“I’m not sentimental – I’m as romantic as you are. The idea, you know, is that the sentimental person thinks things will last – the romantic person has a desperate confidence that they won’t.”

– F. Scott Fitzgerald, “This Side of Paradise” (1920)

Ah, the life of the rich and privileged. The disillusionment and downfall of the tragic socialite is the tabloid’s kryptonite, and the public consume it just as greedily in vicarious sympathy. Apparently, so does Madonna, as evidenced by her revisionist take on the utterly hyperbolised scandal of Edward VIII’s abdication of the throne to marry Wallis Simpson. One cannot help feel that Madonna feels more than an empathic kinship with Wallis, supported by the decision to create a parallel story in present-day Manhattan that is in shambles from the beginning (both figuratively and literally). As a film, W.E.has all all the direction and purpose of a beached whale, meandering and dragging on for far too long. Aside from a few exceptions, it is by all means a pointless and fruitful endeavour in film, no doubt leaving anyone wondering, “….but why?”

Embracing frugality in its fullest essence, it is certainly an ambitious film, and nowhere does this point come across stronger than its striking aesthetic. It is stunningly meticulous in its attention to detail without appearing self-conscious. The 1930s era, all bold excess and exotic extravagance like a Lempicka painting is contrasted beautifully with the dark and elegant muted tones of the present day, both in  art direction and costume design. However, in the midst of pre-war glamour, stands Andrea Riseborough triumphantly. It is her performance which makes an otherwise wasted exercise in music video direction utterly worth watching. She inhabits the part of Wallis Simpson utterly, from a haughty turn of the head or self-possessed stride, immersed in the role without emerging as an attempt at impersonation.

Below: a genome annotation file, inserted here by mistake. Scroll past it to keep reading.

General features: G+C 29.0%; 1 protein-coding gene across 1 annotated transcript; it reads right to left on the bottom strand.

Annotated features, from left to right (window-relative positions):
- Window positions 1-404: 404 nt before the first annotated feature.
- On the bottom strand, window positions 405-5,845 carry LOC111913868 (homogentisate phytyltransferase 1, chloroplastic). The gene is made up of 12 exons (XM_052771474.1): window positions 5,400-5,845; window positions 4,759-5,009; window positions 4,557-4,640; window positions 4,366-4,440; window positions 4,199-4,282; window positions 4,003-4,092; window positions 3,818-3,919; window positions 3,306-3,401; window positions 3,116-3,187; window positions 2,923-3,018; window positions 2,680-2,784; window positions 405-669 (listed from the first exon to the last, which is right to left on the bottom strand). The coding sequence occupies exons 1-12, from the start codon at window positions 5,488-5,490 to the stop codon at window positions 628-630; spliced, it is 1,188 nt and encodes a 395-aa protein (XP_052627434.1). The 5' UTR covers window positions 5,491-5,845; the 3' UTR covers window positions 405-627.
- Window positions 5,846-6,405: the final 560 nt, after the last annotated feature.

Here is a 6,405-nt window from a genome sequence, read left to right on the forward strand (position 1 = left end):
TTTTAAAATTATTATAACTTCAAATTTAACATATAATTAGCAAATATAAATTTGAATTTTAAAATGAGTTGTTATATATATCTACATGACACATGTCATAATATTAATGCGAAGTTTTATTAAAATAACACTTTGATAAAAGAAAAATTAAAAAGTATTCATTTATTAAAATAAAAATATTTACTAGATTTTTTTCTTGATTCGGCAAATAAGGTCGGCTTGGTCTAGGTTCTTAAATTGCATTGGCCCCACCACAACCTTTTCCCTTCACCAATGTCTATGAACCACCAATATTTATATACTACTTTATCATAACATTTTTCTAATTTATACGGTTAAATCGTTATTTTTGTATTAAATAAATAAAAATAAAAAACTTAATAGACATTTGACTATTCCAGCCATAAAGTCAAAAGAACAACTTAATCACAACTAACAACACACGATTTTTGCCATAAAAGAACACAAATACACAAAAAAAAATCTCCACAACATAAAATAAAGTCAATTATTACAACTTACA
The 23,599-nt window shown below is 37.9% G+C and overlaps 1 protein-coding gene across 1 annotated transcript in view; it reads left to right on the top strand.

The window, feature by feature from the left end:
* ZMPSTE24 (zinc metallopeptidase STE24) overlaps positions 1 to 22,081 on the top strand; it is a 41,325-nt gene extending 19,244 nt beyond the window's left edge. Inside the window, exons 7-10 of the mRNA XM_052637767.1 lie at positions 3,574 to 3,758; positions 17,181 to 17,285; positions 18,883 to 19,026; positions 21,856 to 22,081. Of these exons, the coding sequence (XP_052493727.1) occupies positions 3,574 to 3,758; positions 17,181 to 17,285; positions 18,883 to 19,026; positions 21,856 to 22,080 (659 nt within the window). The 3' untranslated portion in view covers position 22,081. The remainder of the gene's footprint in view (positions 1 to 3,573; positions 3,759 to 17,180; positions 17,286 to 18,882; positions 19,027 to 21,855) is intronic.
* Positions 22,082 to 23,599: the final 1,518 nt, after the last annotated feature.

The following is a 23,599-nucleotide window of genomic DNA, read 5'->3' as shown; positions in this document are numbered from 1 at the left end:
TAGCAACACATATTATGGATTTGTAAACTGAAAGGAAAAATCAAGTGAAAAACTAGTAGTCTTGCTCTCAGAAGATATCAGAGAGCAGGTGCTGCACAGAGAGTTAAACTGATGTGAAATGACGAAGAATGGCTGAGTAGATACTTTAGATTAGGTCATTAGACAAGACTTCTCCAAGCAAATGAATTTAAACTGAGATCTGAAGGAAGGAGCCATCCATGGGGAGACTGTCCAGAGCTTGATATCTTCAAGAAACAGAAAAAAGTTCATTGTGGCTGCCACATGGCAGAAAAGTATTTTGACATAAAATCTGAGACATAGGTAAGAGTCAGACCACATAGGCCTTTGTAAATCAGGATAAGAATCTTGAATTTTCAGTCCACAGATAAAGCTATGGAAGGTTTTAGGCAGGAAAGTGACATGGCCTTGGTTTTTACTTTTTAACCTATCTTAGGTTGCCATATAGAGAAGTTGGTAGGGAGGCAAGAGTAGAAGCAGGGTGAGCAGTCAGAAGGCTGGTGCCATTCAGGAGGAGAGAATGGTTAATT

Note the aforementioned emphasis on style – if you were seeking more substance, I am afraid disappointment is imminent. For all its obsession with emotional neglect and loneliness, W.E. is (perhaps suitably) completely devoid of emotional content. It awkwardly straddles the line between misguided fairytale and childish petulance about the burden of wealth. The latter portion of the film is an embarrassingly transparent spotlight on the misunderstood and villainised icon, and said icon’s due for recognition of sacrifice. The perpetual superficiality and obsession with surface beauty tarnishes any emotional depth the film may have achieved, punctuated by a wooden and affectless performance from Abbie Cornish, and her character’s tenuous fascination with Wallis. The crowning disaster is the screenplay itself: laughably appalling dialogue, predictable caricatures, awkward cross-era scenes, and a complete disconnect from reality (a Russian intellectual virtuoso working as a security guard at Sotheby’s? Really?).

Despite its nearly universal vapidity, there is a striking scene in which Wallis, Edward, and their guests dance to drunken excess, anachronistically accompanied by the Sex Pistols’ “Pretty Vacant”.  It is the most (and perhaps only) interesting directorial choice made in the entire film; it is only unfortunate that the director failed to see the irony in it.

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